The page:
The red light comes on and you’re live on air to millions of listeners. That’s the experience we replicate on this immersive three-day course in broadcast production. For that added touch of reality, we install you in one of the state of the art studios at the BBC’s Pacific Quay Glasgow headquarters.
You also explore the newsgathering process, producing video and radio reports for the evening news. There will be nowhere to hide as you work in groups filming, scripting and editing to tight deadlines.
And, from fairy tales to Star Wars, what makes a great story? In a workshop on narrative, we will uncover the essence of compelling storytelling and how to apply it to your own research.
Whether in the humanities, the arts or sciences, communicating your research matters. In this workshop we explore how to formulate your messages in ways that are relevant, fresh and engaging for diverse non-specialist audiences. This is not a straight media training course. We aim to go deeper than that by critiquing the processes by which ideas pass from academia to the living room. We cast you as the journalists, programme-makers and exhibition designers, bringing you face to face with the practises and pitfalls of the mass media.
There is a strong emphasis on group work, requiring an open mind and a willingness to get stuck in. There is a significant distance-learning element to the course three weeks before you arrive. Think carefully before signing up to this workshop. You will be required to complete around five hours worth of pre-planning online. This will be in a group structure meaning that it will not be possible to opt out of the course once the pre-workshop tuition is underway.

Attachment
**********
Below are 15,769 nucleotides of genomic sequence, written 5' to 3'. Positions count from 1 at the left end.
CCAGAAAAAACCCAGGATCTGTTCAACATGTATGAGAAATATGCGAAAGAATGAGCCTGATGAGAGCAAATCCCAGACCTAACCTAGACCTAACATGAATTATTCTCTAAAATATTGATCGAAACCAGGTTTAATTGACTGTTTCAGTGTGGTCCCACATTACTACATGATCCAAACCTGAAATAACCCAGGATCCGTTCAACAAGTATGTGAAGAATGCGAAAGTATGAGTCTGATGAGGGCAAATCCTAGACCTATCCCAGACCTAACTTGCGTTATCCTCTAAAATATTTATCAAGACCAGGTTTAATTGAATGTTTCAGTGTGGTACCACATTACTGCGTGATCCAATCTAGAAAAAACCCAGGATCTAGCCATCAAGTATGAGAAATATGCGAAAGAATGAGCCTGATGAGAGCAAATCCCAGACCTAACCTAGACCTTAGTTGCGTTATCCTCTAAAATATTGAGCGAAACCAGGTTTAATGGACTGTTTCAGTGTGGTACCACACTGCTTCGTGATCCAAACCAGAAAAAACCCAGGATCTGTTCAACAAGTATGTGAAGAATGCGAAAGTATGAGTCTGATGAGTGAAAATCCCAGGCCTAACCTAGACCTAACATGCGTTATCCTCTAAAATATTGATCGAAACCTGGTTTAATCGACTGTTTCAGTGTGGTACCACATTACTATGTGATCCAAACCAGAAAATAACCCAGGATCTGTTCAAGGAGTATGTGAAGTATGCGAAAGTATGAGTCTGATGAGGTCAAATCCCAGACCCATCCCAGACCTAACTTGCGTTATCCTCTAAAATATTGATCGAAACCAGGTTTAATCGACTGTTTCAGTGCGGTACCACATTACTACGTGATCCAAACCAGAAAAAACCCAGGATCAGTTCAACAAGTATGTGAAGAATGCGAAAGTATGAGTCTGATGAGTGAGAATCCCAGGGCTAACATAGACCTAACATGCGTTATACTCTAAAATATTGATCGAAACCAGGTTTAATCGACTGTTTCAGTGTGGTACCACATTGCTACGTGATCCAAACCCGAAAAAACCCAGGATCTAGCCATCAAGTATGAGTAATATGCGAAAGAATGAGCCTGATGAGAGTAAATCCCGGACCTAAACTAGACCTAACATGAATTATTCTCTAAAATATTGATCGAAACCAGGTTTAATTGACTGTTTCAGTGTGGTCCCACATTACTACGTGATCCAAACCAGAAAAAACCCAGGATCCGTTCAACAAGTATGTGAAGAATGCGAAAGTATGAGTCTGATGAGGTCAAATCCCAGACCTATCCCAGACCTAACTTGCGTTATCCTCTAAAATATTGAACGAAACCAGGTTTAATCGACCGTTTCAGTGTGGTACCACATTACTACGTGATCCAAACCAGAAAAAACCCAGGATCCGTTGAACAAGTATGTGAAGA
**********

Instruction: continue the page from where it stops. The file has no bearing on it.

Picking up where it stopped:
Aims and Objectives:
• to give a first hand insight into how the media works
• to practise media techniques like interviewing, scriptwriting and editing
• to acquire a renewed, savvy attitude to the media and wider engagement
List of Learning Outcomes. By the end of this workshop, students should be able to:
1. To identify and engage with media techniques such as interviewing, scriptwriting and editing
2. To identify the various ways in which those in the research community engage with the public
The course leader is Gareth Mitchell of Imperial College London and BBC Radio.
In the weeks leading up to the course, participants will be expected to collaborate online, preparing for the radio session at the BBC. With help from the course leader, tasks will involve programme planning, script writing and basic journalistic research. The involvement expected will amount to about five hours per delegate during the pre-course phase.
This workshop will run on Thursday 19th April and Friday 20th April from 9.30am – 5.30pm in St Leonard’s Hall, Pollock Halls, and on Saturday 21st April from approximately 10am – 1pm at the BBC Studios in Glasgow. For more information see here